Monday, December 14, 2009

Orange Chicken

We had been wanting to try to make our own orange sauce for a long time but never really realized how easy it would be with the right ingredients. While we didn't have the exact ingredients used in a traditional orange sauce, what we did ended up being quite good and even a little better than what your average Chinese restaurant serves up.

  • 1/4 cup orange marmalade
  • 2 Tbl. soy sauce
  • 2 Tbl. sesame oil
  • 1 Tbl. white wine
  • 1 Tbl. water
  • 2 Tbl. brown sugar
  • ginger
  • garlic
  • 4-5 chicken breasts
  • breadcrumbs (see below)
  • 1 egg
  • flour
  • frying oil
  • salt
  • pepper
  • garlic
  • rice
  • small sauce pan
  • large skillet or fry daddy
  • sauce pot
Fried chicken
If the chicken you are using is frozen, place it in the sauce pot to boil, to cook it. High heat with enough water to cover, sprinkled with salt, pepper, and garlic. When it is completely cooked, remove from the pot and cut into smaller, bite sized pieces.

In a small bowl, crack the egg. Lay out a small pile of flour on a plate, alongside a pile of breadcrumbs. For the breadcrumbs, I make my own. I take any combination of crackers and mash them up into very fine particles. For this particular breadcrumb mixture, I used a handful of Ritz crackers and Target's brand of cornbread crackers, mixed with salt, pepper, garlic, and cayenne. I leave a container of it sitting in my cupboard for later usage.

When the chicken has cooled, dip the pieces into the flour, coating it evenly. Then dip them into the egg. Then into the breadcrumbs. Set aside each piece.

In the skillet, add enough oil so you can fry the pieces of chicken. To save on oil, I put just enough to do one side of the chicken at a time and flip it half way through. Either way, heat the oil on medium, about a 6. You don't want it to flash fry if you're using the skillet method (as opposed to a fry daddy) because they will burn very quickly. Once hot enough, put in a couple pieces at a time and let sit for a few minutes. Turn occasionally to get a nice golden-brown color. Since the chicken is already cooked, you only have to worry about getting it as crisp as you'd like. Remove from the oil and place on paper towels to soak up the excess drippings.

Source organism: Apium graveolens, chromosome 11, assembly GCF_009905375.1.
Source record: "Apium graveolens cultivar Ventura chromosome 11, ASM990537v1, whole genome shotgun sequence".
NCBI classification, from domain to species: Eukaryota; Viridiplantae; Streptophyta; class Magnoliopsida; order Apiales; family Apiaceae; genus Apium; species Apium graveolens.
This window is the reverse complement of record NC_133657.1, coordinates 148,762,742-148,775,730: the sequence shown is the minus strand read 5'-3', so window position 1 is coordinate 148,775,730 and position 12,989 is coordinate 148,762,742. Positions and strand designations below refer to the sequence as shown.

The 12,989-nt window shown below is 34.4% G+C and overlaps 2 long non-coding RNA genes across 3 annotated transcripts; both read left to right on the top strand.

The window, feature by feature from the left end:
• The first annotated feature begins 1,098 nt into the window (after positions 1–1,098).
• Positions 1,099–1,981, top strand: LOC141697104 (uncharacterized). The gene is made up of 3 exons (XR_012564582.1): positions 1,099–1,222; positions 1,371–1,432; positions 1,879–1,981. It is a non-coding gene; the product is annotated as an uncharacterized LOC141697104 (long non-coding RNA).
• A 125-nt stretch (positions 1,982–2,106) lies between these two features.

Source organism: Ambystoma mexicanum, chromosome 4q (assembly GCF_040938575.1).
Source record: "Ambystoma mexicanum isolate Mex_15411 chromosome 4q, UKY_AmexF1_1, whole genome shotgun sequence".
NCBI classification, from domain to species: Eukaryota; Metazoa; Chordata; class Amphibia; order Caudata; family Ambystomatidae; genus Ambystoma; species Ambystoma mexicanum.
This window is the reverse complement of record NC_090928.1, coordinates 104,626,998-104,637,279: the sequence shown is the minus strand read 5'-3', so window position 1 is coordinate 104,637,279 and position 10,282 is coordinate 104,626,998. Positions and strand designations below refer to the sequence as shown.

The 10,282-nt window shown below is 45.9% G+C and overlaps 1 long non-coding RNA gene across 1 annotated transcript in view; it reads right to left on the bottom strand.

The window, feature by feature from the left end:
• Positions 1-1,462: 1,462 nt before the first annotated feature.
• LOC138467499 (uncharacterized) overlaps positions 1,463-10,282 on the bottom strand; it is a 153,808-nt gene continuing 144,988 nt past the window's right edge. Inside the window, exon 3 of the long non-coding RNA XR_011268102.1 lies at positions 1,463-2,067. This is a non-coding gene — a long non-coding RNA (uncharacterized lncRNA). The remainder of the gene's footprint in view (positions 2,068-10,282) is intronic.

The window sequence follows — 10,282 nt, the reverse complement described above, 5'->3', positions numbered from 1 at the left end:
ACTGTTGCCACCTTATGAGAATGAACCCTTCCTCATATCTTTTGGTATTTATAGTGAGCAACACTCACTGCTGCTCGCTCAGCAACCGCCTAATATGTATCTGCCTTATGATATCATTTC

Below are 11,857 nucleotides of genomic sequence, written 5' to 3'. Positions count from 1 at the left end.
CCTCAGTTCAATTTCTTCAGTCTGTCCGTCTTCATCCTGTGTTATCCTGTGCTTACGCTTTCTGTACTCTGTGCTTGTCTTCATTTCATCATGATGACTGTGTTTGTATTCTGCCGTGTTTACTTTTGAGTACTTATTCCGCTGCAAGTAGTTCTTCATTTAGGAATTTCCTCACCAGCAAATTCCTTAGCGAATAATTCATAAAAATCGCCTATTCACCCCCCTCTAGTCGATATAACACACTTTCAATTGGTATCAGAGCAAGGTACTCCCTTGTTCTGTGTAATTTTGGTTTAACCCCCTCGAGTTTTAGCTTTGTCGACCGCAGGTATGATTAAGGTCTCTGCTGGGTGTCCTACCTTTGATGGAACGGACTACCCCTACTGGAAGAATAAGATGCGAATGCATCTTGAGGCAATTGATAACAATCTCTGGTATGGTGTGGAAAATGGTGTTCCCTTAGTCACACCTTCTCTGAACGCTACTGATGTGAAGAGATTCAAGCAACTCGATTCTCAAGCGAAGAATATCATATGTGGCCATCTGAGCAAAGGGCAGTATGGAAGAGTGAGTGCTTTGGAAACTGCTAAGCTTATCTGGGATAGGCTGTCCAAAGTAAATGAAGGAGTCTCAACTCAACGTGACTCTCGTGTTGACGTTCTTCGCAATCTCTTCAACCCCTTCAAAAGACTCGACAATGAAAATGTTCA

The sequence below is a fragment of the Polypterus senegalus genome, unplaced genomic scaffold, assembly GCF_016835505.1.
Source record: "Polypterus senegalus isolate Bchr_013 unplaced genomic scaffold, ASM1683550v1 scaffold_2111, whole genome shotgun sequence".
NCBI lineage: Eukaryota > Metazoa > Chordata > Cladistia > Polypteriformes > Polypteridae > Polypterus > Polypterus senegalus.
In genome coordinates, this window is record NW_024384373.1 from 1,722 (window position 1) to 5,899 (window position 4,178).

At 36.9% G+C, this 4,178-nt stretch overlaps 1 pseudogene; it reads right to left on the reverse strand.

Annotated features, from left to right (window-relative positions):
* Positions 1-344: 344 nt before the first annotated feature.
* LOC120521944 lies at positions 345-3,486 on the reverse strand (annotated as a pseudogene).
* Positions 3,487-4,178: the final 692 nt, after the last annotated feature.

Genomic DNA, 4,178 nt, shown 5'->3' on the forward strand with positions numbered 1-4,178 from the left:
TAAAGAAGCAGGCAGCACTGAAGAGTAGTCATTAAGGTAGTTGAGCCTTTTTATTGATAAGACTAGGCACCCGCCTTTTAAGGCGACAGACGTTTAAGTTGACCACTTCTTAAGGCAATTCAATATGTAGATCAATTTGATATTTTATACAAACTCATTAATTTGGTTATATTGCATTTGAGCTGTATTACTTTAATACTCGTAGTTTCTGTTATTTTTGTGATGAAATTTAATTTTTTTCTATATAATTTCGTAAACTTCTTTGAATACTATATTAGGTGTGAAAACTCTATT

In a small skillet, add all the ingredients. If you find that it is extra thick, add a little more water to thin it out. If you find it is too liquidy, a sprinkle of cornstarch will thicken things up. Let simmer on low heat until it's evenly formed. Taste to make sure it's to your liking. It should be a little sweet and a little sour. If you find it doesn't have quite the right kick, a little more white wine should do the trick.

Follow the instructions on your bag/box of rice.

Serve the chicken on a bed of rice, drizzled with sauce. I found that this particular orange sauce was good in smaller doses and not saturated like a normal Chinese restaurant's orange chicken. However, Daren thought differently and soaked his chicken pieces in it. Also, unlike Chinese restaurants, this chicken stayed crisp the entire meal instead of going soft like we normally find.

  • marmalade 25¢
  • soy sauce 5¢
  • white wine 3¢
  • brown sugar 15¢
  • chicken 1.15$
  • breadcrumbs 50¢
  • egg 11¢
  • oil 16¢
  • rice 29¢
The grand total for this sweet and sour little mix-up which afforded two large helpings for two people with a little left over for a second helping is $2.69.

1 comment:

  1. I would have never thought to use orange marmalade! That is brilliant! My grandpa once made what he called "orange chicken" and he used orange juice. It was awful, but yours looks delish!